Supporting Women to Address Climate Change

Empowering women is key to strengthening indigenous organizations that promote socio-economic inclusion of marginalized ethnic m
Empowering women is key to strengthening indigenous organizations that promote socio-economic inclusion of marginalized ethnic minority groups in Colombia.
ACDI VOCA / David Osorio

Climate change poses both challenges and opportunities for women in the developing world.

As climate change advances and food, fuel and water become more scarce and unreliable, many women will have to work harder and longer to collect them, depriving them of valuable time for education and income-generating activities, and putting them at risk of increased violence and exploitation. Additionally, a lack of legal protections and participation in the formal economy make them more vulnerable. When natural disasters, such as floods and droughts strike, women, especially poor women, can be more vulnerable due to restrictive cultural norms and limited access to trainings and warning systems.

Yet, women play a critical role in helping their communities mitigate and adapt to climate change. Women have invaluable knowledge of community and social norms that can be harnessed to design programs. They often lead the way in adapting to climate change impacts by optimizing energy efficiency, and using low-footprint energy sources and techniques. Studies on women and disaster show that when women are engaged as decision makers in resilience and disaster plans, they are better able to adapt and manage the impacts.

By empowering both men and women, we can address this global imperative faster and more effectively. Through our climate change work, we can help position women as decision-makers in their communities, advocates for conservation and land use rights, and early adopters of renewable energy and climate resilience.

Through the introduction of low-cost greenhouses and high-quality seeds, tomato farmers receiving support from USAID’s Tanzania
Through the introduction of low-cost greenhouses and high-quality seeds, tomato farmers receiving support from USAID’s Tanzania Agriculture Productivity Program are seeing significant increases in yields.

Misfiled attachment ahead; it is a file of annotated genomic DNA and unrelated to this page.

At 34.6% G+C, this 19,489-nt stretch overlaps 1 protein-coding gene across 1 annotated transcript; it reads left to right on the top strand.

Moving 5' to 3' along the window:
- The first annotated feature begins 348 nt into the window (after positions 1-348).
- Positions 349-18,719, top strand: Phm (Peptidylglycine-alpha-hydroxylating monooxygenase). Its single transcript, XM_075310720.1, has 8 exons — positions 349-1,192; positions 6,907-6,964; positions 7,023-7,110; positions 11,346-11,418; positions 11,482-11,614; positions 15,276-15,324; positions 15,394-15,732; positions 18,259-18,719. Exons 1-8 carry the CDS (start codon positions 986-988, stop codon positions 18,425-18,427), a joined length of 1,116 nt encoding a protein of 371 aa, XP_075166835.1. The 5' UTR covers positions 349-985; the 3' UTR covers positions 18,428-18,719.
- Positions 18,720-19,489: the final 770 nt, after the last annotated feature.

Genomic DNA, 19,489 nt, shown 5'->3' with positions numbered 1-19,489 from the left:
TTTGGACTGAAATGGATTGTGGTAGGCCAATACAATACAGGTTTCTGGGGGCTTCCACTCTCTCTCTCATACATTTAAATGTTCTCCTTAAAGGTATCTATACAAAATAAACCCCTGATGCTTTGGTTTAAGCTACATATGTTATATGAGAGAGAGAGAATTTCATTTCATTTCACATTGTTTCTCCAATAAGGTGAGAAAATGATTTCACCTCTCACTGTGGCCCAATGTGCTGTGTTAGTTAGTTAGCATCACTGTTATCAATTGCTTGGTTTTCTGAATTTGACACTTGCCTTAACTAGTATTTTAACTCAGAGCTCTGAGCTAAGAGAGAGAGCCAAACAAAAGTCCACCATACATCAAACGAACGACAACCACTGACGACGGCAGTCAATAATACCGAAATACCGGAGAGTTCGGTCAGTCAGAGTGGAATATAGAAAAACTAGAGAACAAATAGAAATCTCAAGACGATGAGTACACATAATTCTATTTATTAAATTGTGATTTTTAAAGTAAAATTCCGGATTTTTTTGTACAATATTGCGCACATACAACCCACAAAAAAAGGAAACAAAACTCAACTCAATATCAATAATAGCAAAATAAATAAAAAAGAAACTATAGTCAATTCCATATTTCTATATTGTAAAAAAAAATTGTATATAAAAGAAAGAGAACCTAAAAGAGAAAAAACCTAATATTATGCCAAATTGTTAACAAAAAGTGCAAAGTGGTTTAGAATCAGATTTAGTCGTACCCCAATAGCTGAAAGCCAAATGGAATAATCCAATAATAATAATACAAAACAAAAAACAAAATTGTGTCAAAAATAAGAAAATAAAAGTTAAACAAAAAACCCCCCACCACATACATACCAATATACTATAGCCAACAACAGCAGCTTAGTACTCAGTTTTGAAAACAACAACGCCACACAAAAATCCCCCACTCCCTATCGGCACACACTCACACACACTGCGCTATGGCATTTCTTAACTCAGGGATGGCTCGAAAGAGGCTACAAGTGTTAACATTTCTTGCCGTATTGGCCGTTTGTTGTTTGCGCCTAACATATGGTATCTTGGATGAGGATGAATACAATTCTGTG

Fintrac Inc.

At USAID, we know that addressing climate change and achieving gender equality and women’s empowerment are cornerstones of effective, long-term development. That’s why we’re supporting women through:

  • Gender Integration: As mandated by USAID’s 2012 Gender Equality and Women’s Empowerment Policy, [PDF, 2.8MB] all USAID programming must analyze and address gender-related concerns and opportunities in all programming, from the initial stages of project development through the monitoring and evaluation process. This directive guided the integration of gender into USAID’s 2012-2016 Climate Change and Development Strategy. We’re always aiming to mainstream gender more completely.
  • Advancing Research: USAID is leading efforts to increase knowledge around the intersection of gender and climate change. All of the ongoing USAID evaluations of climate change projects take gender into consideration including sex disaggregation of data. Highlights of USAID’s leadership in this area include:
    • The 2011 release of the ‘Getting REDD+ Right for Women, [PDF, 1.3MB] which sparked a wave of interest and support from donors and boosted the efforts of NGOs working in this arena.
    • The 2013 Gender and Climate Change Adaptation in Agrarian Settings highlighting the importance of taking into account gender and social nuances in climate change vulnerability assessments.
    • The ongoing development of a Marginal Populations Annex to the Climate-Resilient Development Framework [PDF, 1.1MB] that will provide guidance on how to work with and engage women and other disadvantaged populations in responding to climate change.
  • Gender Equality for Climate Change Opportunities (GECCO): In September 2013, USAID launched a 5-year grant to the International Union for the Conservation of Nature (IUCN) for the GECCO project, which includes:

Empowering women benefits everyone by increasing the number of supporters and active participants, and offering diverse perspectives and solutions.

  • After a solar-panel technician workshop in Kenya attracted only men, the USAID-funded Vocational Training and Education for Clean Energy (VOCTEC) program sponsored a women-only workshop April 20-29 2015 to ensure women could gain skills needed to advance in the renewable energy field and to train other women. The trainees were so inspired by the course that they formed a local group designed to share skills and encourage other women to work in the renewable energy sector.
  • Through its contract with GECCO, USAID is working on Climate Change and Gender Action Plans (ccGAP) in Peru and Zambia. Building off of their successful work in developing 13 regional and country-level ccGAPs, GECCO will be able to help the governments of Zambia and Peru craft overarching plans to ensure that gender is a central element of climate change planning, and help include women in decision making roles.



Women at the Forefront of The Clean Energy Future: A White Paper of the USAID/IUCN Initiative Gender Equality for Climate Change Opportunities (GECCO) Gender and Climate Change: A USAID Fact Sheet [PDF, 2MB]

Last updated: August 25, 2015

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